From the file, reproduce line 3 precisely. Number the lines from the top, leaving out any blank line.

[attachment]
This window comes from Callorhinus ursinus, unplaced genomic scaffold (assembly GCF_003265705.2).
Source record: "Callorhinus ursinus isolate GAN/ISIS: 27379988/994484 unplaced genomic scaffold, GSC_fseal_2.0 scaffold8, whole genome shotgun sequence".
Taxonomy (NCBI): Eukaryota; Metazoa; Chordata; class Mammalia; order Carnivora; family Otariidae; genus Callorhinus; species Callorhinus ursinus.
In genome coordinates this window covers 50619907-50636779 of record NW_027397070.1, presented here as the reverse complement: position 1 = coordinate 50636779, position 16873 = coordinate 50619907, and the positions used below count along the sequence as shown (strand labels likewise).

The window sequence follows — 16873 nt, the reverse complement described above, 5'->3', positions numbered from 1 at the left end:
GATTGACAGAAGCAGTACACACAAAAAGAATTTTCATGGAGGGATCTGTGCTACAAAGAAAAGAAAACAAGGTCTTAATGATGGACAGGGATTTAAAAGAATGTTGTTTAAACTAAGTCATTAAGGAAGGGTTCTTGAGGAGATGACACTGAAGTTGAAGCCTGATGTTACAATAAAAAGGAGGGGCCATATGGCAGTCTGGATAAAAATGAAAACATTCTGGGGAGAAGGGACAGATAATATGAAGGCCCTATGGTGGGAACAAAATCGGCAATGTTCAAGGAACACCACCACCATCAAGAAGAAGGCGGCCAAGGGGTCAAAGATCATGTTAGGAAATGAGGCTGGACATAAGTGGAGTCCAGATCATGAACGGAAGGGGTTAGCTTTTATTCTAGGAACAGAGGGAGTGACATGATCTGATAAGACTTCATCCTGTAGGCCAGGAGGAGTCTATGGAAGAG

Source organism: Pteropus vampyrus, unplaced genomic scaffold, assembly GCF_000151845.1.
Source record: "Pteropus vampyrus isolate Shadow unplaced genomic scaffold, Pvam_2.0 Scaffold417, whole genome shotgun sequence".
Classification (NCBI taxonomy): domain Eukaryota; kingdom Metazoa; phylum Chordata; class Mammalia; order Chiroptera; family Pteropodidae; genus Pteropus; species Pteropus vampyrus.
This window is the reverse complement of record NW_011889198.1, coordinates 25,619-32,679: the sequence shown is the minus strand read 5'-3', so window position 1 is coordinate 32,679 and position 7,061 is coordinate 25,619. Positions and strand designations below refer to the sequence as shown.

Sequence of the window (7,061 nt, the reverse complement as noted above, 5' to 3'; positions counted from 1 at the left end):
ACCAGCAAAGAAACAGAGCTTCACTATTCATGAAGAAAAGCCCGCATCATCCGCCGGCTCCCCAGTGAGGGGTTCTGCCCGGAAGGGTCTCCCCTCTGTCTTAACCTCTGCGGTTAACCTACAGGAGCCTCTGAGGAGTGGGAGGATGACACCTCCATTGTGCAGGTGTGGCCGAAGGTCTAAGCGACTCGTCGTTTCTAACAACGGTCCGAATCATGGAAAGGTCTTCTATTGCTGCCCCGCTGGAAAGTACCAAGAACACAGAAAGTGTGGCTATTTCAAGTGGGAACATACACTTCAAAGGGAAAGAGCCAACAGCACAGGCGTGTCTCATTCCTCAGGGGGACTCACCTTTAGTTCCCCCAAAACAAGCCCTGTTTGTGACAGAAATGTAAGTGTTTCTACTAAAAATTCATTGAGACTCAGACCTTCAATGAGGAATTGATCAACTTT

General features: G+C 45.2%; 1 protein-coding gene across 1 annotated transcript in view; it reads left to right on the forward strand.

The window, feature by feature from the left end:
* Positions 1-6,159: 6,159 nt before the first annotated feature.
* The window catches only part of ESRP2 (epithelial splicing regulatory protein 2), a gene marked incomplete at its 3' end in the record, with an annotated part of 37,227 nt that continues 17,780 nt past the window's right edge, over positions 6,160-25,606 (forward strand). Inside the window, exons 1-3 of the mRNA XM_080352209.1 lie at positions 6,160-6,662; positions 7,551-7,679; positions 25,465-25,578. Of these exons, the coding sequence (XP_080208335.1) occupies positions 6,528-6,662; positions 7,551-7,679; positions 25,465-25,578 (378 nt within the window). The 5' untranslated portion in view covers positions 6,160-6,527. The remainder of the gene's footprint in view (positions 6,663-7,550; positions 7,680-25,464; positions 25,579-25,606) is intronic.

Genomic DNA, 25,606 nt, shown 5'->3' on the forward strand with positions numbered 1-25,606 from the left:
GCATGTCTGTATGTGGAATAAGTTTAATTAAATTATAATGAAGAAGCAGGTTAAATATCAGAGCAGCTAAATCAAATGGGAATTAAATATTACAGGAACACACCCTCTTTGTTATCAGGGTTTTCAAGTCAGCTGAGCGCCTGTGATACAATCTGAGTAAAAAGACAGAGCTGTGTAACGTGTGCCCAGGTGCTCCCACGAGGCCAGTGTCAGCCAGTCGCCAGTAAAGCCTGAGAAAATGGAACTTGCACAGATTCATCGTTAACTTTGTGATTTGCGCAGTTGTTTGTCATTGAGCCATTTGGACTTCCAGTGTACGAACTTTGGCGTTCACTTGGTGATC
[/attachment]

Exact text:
Taxonomy (NCBI): Eukaryota; Metazoa; Chordata; class Mammalia; order Carnivora; family Otariidae; genus Callorhinus; species Callorhinus ursinus.